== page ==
Towards the end, he had almost decided to get a fake work experience certificate from a job to fill the gap of almost a year, but he was very scared by the risk of being blacklisted. But luckily I didn't have to do that. Finally, after spending almost 11 months in Bengaluru, I got a call from this company called ADPS Software Solutions, who offered me a PHP-based job and my ordeal ended. This company was also in a residential area, in HSR design, and that was one of the reasons why some of my friends decided not to attend, fearing it might be a fake. It was a one-room corner office on the top floor of a residential building. I had so many doubts that when I was offered the job during the interview with the CEO, I asked him if he had to pay something as a deposit. Surprisingly, he said no. Although,


If this is not enough, I am leaving with this memorable song, which used to be played repeatedly in the internet cafe where I used to spend a lot of time, that made it even more difficult for me (watch the video for an energetic super duper dance) -

Movie Gaja Kannada - Aitalakadi | HD video song | Darshan, Navya Nair

By the way, there were also many melodious songs in Kannada, many of them sung by Sonu Nigam, for example Anisutide yaako indu.

Hello and thanks for the interesting question.

I'm going to have to disagree with some of the answers.

When a hiring manager is looking to hire someone, they don't have time to waste looking through CVs / Resumes. They have specific criteria and for many hiring managers, hiring managers, the first "test" you have to pass is being able to read the job description.

If I were to receive a CV / CV with at least the requirements I have specified, it would normally go to the next applicant.

If a recruiting firm is looking for a recent graduate, they will say so.

If you are looking for a person with 1

Keep reading

Hello and thanks for the interesting question.

I'm going to have to disagree with some of the answers.

When a hiring manager is looking to hire someone, they don't have time to waste looking through CVs / Resumes. They have specific criteria and for many hiring managers, hiring managers, the first "test" you have to pass is being able to read the job description.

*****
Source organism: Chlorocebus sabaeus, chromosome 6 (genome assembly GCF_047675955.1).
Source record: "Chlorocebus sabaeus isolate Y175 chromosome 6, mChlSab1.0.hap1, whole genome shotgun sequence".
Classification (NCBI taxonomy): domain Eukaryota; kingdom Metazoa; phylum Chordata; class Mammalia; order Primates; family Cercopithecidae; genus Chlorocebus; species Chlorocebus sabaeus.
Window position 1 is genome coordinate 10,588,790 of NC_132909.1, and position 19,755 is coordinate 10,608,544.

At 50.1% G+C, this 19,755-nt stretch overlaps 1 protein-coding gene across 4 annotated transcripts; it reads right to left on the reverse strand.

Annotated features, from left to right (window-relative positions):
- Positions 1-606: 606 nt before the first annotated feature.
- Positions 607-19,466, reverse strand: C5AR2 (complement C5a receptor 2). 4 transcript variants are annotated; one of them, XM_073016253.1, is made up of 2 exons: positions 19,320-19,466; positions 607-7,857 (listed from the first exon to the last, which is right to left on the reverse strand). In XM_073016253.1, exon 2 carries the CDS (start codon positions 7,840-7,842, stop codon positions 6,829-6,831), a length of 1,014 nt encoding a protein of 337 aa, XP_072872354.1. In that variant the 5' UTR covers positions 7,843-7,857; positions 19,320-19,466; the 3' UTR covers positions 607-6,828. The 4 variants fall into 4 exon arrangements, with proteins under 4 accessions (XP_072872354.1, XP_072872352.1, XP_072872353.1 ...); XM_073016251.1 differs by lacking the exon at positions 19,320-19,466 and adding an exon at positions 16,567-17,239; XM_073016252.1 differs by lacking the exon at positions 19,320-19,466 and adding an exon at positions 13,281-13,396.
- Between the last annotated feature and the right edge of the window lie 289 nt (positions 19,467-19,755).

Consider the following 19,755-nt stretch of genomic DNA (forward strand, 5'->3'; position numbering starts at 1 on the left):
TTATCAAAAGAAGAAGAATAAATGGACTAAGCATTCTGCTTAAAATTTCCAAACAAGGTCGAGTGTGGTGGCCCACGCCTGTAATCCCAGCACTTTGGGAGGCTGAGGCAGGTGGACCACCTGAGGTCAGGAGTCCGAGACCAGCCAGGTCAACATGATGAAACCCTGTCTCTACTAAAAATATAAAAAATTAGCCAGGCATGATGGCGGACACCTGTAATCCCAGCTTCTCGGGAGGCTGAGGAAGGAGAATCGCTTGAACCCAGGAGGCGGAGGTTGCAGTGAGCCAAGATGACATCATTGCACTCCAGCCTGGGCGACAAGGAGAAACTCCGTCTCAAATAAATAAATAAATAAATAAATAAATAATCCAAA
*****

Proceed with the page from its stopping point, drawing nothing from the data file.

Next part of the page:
If I were to receive a CV / CV with at least the requirements I have specified, it would normally go to the next applicant.

If a recruiting firm is looking for a recent graduate, they will say so.

If you are looking for a person with 1 or 2 years of experience, that is what you are looking for. They don't want to have to waste time reviewing things the person should know.

Yes, it is a strong answer, but remember that the job market is competitive and even more so now.

This is the plan I would take:

do some internships

gain experience

then apply for those jobs.

Again let me be frank, the job market is competitive, employers often have the option of picking the crop, unless your CV / Resume meets all the requirements you wouldn't ask for or you have something so awesome to offer that it's better that experience at that time. Go for it.

Nobody really likes working in HR. It really is a terrible job. They do it because someone pulled the short straw and now they are responsible for writing job descriptions.

I have about 10 jobs posted on my job site. And honestly, I can't tell you all the years of experience we need for every job.

HR invents them. We really do.

“3 years sounds good. That way we can pay them $ 40,000 instead of $ 60,000. "

"What if they want to win $ 80,000?"

“Well then they better have 15 years of experience and are in the millennial age range. Our insurance broker will not allow us to hire anyone over 55 years of age. "

"I thought

Keep reading

Nobody really likes working in HR. It really is a terrible job. They do it because someone pulled the short straw and now they are responsible for writing job descriptions.

I have about 10 jobs posted on my job site. And honestly, I can't tell you all the years of experience we need for every job.

HR invents them. We really do.

“3 years sounds good. That way we can pay them $ 40,000 instead of $ 60,000. "

"What if they want to win $ 80,000?"

“Well then they better have 15 years of experience and are in the millennial age range. Our insurance broker will not allow us to hire anyone over 55 years of age. "

"I thought not hiring someone because of their age was illegal?"

"That's more of a gray area."

Experience is necessary because the hiring manager does not want to have to train a new person.

Experience is necessary because if they are going to pay you money they want to get a good return on their investment.

People who are inexperienced are a drain on the company's resources for the first few years.

There is also a great risk that you will not be good at the job in the time it will take to train you to do the job.